- Seattle socialist: Minimum-wage discussion skewed by ‘right-wing’ GAO analysis
- U.N. warns of Muslim ‘cleansing’ in Central African Republic
- Senate blocks change to military sex assault cases
- Drug mix may have cured child born with HIV, doctors say
- De Blasio’s wife irks former mansion chef with ‘servant’ remark
- Russia’s neighbors shiver amid Putin’s Cold War moves in Ukraine
- New SAT: The essay portion is to become optional
- Military group can’t march to honor the fallen at Boston Marathon due to security changes
- Senate passes bills deleting ‘retarded’ from laws
- China announces biggest military hike in 3 years: We are not ‘boy scouts with spears’
Latest Tom Harkin Items
Say goodbye to Tony the Tiger and the Jolly Green Giant. Consumer mafia groups want cartoons, images and even celebrities that might appeal to children banned from food advertising - even if the ads are actually aimed at parents.
Hailing it as a breakthrough of bipartisanship, Sen. Tom Harkin on Tuesday unveiled his long-awaited education reform package, a wide-ranging bill that in many ways reduces the federal government's involvement in local districts and state education systems.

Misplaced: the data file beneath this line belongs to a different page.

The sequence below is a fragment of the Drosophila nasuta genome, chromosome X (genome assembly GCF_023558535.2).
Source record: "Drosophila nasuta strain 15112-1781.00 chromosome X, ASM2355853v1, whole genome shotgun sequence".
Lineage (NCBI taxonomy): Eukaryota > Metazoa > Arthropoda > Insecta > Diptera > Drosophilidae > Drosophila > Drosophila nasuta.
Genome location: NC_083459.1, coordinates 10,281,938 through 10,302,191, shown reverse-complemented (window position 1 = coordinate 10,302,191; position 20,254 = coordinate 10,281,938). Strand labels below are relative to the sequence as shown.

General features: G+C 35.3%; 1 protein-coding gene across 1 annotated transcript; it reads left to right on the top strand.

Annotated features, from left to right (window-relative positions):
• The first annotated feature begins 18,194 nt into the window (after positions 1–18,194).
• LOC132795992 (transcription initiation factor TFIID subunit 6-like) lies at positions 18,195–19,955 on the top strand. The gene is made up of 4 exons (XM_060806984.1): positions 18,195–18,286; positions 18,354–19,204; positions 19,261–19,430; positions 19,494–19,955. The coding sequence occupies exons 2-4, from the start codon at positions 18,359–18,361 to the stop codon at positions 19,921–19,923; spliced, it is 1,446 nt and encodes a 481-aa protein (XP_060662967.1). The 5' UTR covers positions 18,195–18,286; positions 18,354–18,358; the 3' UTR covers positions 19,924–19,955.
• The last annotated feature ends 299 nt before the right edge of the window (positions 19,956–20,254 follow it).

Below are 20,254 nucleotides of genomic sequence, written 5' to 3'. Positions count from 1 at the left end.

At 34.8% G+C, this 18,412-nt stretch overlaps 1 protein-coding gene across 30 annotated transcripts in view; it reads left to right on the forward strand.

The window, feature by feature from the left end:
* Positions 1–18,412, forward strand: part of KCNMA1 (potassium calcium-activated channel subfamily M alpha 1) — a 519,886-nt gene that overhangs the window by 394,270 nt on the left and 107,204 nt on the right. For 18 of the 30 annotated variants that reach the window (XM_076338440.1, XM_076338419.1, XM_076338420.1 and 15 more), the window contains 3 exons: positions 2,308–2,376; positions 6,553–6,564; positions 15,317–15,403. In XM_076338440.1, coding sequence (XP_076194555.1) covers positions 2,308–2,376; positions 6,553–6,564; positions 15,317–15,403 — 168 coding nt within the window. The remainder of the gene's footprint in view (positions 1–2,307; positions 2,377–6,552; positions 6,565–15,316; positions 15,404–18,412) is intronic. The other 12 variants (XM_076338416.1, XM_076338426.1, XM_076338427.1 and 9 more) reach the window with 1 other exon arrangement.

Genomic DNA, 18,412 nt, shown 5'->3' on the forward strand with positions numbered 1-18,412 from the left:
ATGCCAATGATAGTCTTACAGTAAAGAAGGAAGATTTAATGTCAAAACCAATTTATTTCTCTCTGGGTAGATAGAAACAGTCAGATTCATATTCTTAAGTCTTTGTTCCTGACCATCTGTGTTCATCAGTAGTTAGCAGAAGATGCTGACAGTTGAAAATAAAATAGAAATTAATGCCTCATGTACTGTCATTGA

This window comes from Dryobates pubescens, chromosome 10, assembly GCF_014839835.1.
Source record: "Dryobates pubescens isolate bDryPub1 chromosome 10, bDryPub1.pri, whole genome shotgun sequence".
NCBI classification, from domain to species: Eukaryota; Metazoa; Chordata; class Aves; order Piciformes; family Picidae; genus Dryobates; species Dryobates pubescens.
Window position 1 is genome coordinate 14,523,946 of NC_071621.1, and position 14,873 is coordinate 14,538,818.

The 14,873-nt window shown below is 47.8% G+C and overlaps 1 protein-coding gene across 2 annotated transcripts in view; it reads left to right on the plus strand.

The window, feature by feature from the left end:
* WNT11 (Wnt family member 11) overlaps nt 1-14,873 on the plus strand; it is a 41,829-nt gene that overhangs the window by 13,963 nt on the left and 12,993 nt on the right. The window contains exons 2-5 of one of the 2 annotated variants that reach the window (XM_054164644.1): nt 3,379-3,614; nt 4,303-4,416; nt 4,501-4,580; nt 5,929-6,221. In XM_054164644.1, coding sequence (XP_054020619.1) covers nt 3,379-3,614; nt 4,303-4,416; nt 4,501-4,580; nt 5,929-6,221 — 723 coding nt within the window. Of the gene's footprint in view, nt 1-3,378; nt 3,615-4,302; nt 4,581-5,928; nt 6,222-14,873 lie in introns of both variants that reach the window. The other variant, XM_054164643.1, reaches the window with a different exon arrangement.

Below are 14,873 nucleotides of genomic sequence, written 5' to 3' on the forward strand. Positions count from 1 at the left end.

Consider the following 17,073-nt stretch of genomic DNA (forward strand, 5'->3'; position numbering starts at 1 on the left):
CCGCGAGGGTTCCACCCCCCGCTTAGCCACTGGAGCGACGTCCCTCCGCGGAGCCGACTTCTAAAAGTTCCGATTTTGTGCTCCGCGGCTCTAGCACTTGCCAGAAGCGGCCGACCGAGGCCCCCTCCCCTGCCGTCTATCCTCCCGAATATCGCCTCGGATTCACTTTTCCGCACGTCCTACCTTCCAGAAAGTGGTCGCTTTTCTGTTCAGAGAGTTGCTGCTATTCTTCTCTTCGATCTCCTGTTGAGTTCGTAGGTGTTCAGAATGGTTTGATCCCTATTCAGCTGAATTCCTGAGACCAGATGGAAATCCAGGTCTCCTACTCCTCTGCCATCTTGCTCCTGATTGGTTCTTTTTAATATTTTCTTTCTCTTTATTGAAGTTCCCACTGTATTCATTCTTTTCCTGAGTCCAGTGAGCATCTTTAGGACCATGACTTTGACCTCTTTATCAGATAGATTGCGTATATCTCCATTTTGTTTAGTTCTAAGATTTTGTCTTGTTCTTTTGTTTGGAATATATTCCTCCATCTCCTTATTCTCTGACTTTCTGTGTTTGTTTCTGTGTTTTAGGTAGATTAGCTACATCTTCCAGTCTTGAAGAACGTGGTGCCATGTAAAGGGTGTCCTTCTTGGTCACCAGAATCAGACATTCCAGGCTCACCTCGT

After months of delay, Sen. Tom Harkin, Iowa Democrat, is expected to release his blueprint for education reform on Tuesday, following the White House, Senate Republicans and the House GOP, in laying his cards on the table in the debate over what should replace the decade-old No Child Left Behind law.
Americans are always impatient with presidential candidates who speak only ideology, and that's good news for Barack Obama. But they're even more impatient with incompetence. That's bad news for the president.
Education Secretary Arne Duncan had harsh words for Congress on Monday, calling it "dysfunctional" as he announced plans to bypass lawmakers and implement sweeping education reform through a waiver system for states.
Education Secretary Arne Duncan had harsh words for Congress on Monday, calling it "dysfunctional" and announcing plans to bypass lawmakers and institute sweeping education reform through a waiver system for states.
Brushing off criticism that Congress is moving too slowly on education reform, a key House committee chairman said Thursday that he believes he can push a package of five reform bills through the House this year and end the "draconian" approach of the expiring No Child Left Behind Act.
If Arne Duncan wants it done, he may have to do it himself.
Republicans made good on their threat to boycott Tuesday's Senate committee hearing on for-profit colleges, while Democrats appear intent on introducing legislation to rein in a sector of higher education they say leaves students heavily in debt but with very limited job prospects to show for it.